The fifth largest city in Germany, Frankfurt is a financial powerhouse both in Germany and abroad, home to the Central European Bank, making it one of Europe’s most important economic centers. An ultra - modern city with both historical and new architectural scenescapes, Frankfurt also plays host to numerous trade fairs, educational and cultural institutions and botanical gardens, and is more than well equipped to offer quite a few lively shopping and nightlife experiences to the visitor.
The infrastructure of the region is excellent and the available transportation both to and around the city makes Frankfurt visitor-friendly. Frankfurt Airport is one of the busiest in Europe and is also quite near to the Autobahn interchange which contains two of the most travelled expressway routes in Europe: Bundesautobahn 3 which heads west easterly, and Bundesautobahn 5, which runs north to south. There are also three (high-speed) railway stations to ease travel in and around the city. The German National Railway Company runs over 300 trains to both local and other European places on a daily basis.
Frankfurt is culturally-rich and houses many museums and institutions directly dedicated to this cause. The main district of Museumsufer is where most of the museums are to be found, and these particular historical houses offer a diverse range of displays. If the visitor wants to see quite a few museums, they would be advised to purchase the Museumsufer Card which gains entrance to 33 museums in total. One of the top attractions is the Stadel Museum, for example, which offers a variety of both modern and old art. Others include the Icon Museum, the Museum of Communication, Goethe House and the Naturmuseum Senckenberg. There are also two main botanical gardens in Frankfurt which may be of interest to some visitors – the Palmengarten, one of the biggest and most beautiful in Germany, and the Goethe University Botanical Gardens.
Romerberg is the old centre of Frankfurt and is known for its delightfully quaint 14th and 15th century architecture, which is in direct contrast to the modern skyscrapers that can be seen looming above. Hauptwache on the other hand, is a shopaholic's dream, with every brand name and modern designer store that counts.
One of the main trade fair centers in the world, Frankfurt has a dedicated area of almost 600,000 square meters of indoor halls and exhibition space alongside almost another 100,000 square meters of outdoor area. Many of the world’s major fairs are held at the Frankfurt Trade Fair each year, for example the Frankfurt Book Fair, Frankfurt Motor Show (the biggest and most extensive in the world) and a variety of musical, educational and cultural fairs to name but a few.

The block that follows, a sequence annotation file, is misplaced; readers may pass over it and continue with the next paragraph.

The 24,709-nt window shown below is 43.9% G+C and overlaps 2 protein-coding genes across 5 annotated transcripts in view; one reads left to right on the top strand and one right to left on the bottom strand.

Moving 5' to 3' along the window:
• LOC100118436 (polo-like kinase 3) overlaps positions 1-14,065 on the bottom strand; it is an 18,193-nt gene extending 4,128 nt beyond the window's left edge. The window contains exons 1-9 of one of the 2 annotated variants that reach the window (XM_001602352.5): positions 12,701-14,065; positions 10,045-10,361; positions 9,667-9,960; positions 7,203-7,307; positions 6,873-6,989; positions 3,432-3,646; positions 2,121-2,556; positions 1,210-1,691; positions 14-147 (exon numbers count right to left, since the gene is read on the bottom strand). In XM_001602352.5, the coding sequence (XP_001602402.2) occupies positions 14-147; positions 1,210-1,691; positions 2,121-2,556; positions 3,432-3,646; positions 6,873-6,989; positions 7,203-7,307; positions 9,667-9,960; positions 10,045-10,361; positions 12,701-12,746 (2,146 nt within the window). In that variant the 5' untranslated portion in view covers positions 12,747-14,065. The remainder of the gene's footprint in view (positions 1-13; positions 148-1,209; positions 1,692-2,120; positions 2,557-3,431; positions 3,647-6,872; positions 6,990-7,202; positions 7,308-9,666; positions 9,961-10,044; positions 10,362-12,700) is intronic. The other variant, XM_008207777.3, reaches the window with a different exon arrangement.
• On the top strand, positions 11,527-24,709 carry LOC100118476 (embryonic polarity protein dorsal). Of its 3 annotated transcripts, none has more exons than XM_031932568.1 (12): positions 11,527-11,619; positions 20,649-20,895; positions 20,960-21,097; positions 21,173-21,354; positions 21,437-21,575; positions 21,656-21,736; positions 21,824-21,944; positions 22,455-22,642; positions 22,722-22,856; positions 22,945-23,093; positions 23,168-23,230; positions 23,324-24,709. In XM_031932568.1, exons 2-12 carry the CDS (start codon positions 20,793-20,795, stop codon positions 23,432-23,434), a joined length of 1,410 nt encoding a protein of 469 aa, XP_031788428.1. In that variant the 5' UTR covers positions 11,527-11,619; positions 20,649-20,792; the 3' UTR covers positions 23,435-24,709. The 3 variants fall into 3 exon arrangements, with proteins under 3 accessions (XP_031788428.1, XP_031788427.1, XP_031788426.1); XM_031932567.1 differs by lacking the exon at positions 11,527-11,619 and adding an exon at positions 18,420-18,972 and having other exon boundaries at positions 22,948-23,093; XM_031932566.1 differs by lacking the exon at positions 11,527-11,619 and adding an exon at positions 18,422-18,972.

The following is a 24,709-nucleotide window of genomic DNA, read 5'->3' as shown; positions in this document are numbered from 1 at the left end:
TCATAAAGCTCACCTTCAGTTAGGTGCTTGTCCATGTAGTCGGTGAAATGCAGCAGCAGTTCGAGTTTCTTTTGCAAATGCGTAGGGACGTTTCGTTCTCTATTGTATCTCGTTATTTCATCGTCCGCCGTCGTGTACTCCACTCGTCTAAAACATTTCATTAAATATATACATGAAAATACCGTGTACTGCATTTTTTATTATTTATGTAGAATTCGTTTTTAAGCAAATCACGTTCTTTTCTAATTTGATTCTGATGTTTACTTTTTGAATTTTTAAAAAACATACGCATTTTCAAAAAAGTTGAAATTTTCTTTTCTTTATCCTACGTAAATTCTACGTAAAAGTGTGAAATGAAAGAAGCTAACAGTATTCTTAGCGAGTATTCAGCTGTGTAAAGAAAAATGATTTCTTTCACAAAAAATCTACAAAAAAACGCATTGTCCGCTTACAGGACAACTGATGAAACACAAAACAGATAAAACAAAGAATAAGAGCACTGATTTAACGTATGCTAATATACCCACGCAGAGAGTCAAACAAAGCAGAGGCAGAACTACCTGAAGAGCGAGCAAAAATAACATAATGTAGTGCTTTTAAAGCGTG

The skyline of Frankfurt is formed from the numerous skyscrapers in this ultra-modern city, making it one of only a few cities in the EU that have such views (along with Madrid, London, Warsaw and some areas of Paris) and this is acknowledged by the Germans who call Frankfurt am Main as ‘Mainhatton’.
A modern city with enough contrasts to make it highly interesting, Frankfurt is now rightfully recognized as one of Europe’s top cities.
Main attractions: Museumsufer district, Stadel Museum, Icon Museum, Museum of Communication, Goethe House, Frankfurt Trade Fair, Frankfurt Book Fair, Frankfurt Motor Show, Hauptwache, Romerberg, Palmengarten, Goethe University Botanical Gardens
Budget for one week: €1,000 - €1,500
Taxes and gratuity: Tipping is recommended
Official language: German
Area: 95.87 sq mi
- Voltage: 220-240 Volts (U.S./Canada are 110-120 Volts)
- Primary Socket Type: Europlug, Schuko
- Multi-voltage appliances (laptops, etc.): Plug adapter
- 110-120V electronics: Plug adapter + step-down transformer
- Hair dryers, curling irons, etc.: Plug adapter + voltage converter